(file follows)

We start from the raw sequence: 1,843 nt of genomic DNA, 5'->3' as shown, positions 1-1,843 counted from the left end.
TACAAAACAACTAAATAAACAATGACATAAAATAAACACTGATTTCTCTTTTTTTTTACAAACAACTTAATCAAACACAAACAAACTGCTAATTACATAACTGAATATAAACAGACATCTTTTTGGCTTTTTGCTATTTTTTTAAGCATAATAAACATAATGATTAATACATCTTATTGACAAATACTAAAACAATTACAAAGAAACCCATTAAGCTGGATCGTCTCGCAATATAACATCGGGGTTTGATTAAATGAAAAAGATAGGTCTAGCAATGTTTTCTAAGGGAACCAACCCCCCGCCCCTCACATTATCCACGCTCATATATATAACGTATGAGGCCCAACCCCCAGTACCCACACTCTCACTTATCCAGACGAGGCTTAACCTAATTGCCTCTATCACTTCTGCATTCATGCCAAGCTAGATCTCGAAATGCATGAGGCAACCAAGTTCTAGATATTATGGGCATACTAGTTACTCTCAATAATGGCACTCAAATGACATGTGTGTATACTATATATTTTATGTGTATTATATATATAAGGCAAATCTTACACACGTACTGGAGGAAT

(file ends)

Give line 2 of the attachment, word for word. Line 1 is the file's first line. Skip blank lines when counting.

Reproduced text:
TACAAAACAACTAAATAAACAATGACATAAAATAAACACTGATTTCTCTTTTTTTTTACAAACAACTTAATCAAACACAAACAAACTGCTAATTACATAACTGAATATAAACAGACATCTTTTTGGCTTTTTGCTATTTTTTTAAGCATAATAAACATAATGATTAATACATCTTATTGACAAATACTAAAACAATTACAAAGAAACCCATTAAGCTGGATCGTCTCGCAATATAACATCGGGGTTTGATTAAATGAAAAAGATAGGTCTAGCAATGTTTTCTAAGGGAACCAACCCCCCGCCCCTCACATTATCCACGCTCATATATATAACGTATGAGGCCCAACCCCCAGTACCCACACTCTCACTTATCCAGACGAGGCTTAACCTAATTGCCTCTATCACTTCTGCATTCATGCCAAGCTAGATCTCGAAATGCATGAGGCAACCAAGTTCTAGATATTATGGGCATACTAGTTACTCTCAATAATGGCACTCAAATGACATGTGTGTATACTATATATTTTATGTGTATTATATATATAAGGCAAATCTTACACACGTACTGGAGGAAT